|The LSSC conference was held in Boston May 13 - May 18 at Seaport Boston Hotel|
|The Venue was the beautiful Seaport World Trade Center|
The Lean Systems and Software conference held in Boston was a mind blowing positive experience - I am completely filled with inspirations and reflections from the conference, and I have decided to blog some of the topics here. The conference repeated the point to balance demand to capacity, which is easy to understand, and yet in everyday life often hard to adopt to.
Overall topic: Balance demand to capacity
When we look at pictures of freeways we understand that we don't want to optimize for utilization but rather for fast throughput or low waiting time. When we use computers we understand that starting many programs at the same time competing for the ressources, at a certain point will make the throughput significantly slower. Business and projects also need to limit work in progress to capacity but is often challenged to do more. In general the advice is to either a) increase capability, or b) reduce demand, in particular failure demand. For example by ensuring that the problems we solve, are the right problems to solve, or c) finally it was suggested that it is possible to some extend to shape the demand, for example by talking with a customer and client to discuss what the right demand is. I think this picture makes the point:
Kanban and Scrum are execellent methods for teams to visualize what the teams capacity is, and facilitates this way the creation of realistic plans. The concept of product owner in Scrum and a prioritized backlog in Scrum or prioritized tasklist in Kanban is a way to ensure that demand is reduced to the most valuable or relevant tasks.
Insights and reflections in a map
I have grouped my insights and reflections on the map below, and within the next weeks, I will write additional blogs for each topic presented here:
A. I did a two day tutorial titled "Strategic Innovation on Demand". The core point is that all innovations are about solving a problem for a customer or the environment, and this tutorial presented a great way to identify current and future problems for customers, using a disciplined approach. Often innovation is thought of as a right brain activity, like when a musician improvises or a painter paints. This tutorial showed convincingly that there are left brain activities, in other words structured disciplined activities, that can guide you to the points where you could exercise right brain creativity. The core message is you can use a disciplined approach to identify problems and then apply creativity in solving these problems.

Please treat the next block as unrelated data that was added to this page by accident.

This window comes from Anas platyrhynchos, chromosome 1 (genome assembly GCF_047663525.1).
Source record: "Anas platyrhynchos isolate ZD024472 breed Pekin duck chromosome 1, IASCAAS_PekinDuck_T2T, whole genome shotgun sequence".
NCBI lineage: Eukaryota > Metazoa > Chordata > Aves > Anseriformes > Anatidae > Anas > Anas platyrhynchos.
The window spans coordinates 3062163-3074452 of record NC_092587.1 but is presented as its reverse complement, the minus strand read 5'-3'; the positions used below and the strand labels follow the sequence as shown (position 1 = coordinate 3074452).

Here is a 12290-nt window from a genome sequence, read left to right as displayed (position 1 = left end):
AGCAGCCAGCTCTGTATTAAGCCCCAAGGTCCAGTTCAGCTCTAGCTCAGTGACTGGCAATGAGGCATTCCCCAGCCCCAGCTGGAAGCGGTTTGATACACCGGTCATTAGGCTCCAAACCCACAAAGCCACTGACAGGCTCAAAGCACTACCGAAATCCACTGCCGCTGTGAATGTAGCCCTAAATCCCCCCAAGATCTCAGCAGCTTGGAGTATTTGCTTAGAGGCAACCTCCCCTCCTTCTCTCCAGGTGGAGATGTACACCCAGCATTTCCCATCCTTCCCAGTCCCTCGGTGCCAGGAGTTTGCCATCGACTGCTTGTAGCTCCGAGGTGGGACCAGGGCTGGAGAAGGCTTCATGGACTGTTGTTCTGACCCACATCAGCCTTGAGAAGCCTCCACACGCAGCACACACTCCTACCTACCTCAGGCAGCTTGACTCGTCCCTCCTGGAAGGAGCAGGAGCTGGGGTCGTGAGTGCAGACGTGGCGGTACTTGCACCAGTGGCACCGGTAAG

B. Many of the presentations addressed the question: "How have we validated, that we are solving the right problem?". Steven Spears talked about having expectations and be surprised, and presented the example: "How can we improve this milkshake". The example showed that even the best experts can be wrong about what the problem really is.
C. Problem Solving by professionals, was a point carried by Mary Poppendieck, and she urges implementers to reclaim responsibility for design. The presentation ended with an outstanding good discussion comparing "set-based development" and "Lean startup", expressed in the two questions: "When does it make sense to develop multiple options?" and "How do we remember what we have learned?".
D. Another hot topic at the conference was Lean Startup. The recent focus on Lean startup creates an increasing need for projects to be able to do continuous delivery as opposed to just continuous integration and test. Lean startup provides guidance on how to validate that the right need and problem is addressed.
E. Another topic mentioned several times was flow in work. It applies to the entire value chain but is in particular an interesting topic for projects doing maintenance and operations work. Kanban can be used as a structured way to visualize work and establish explicit policies to improve flow and other lean measures.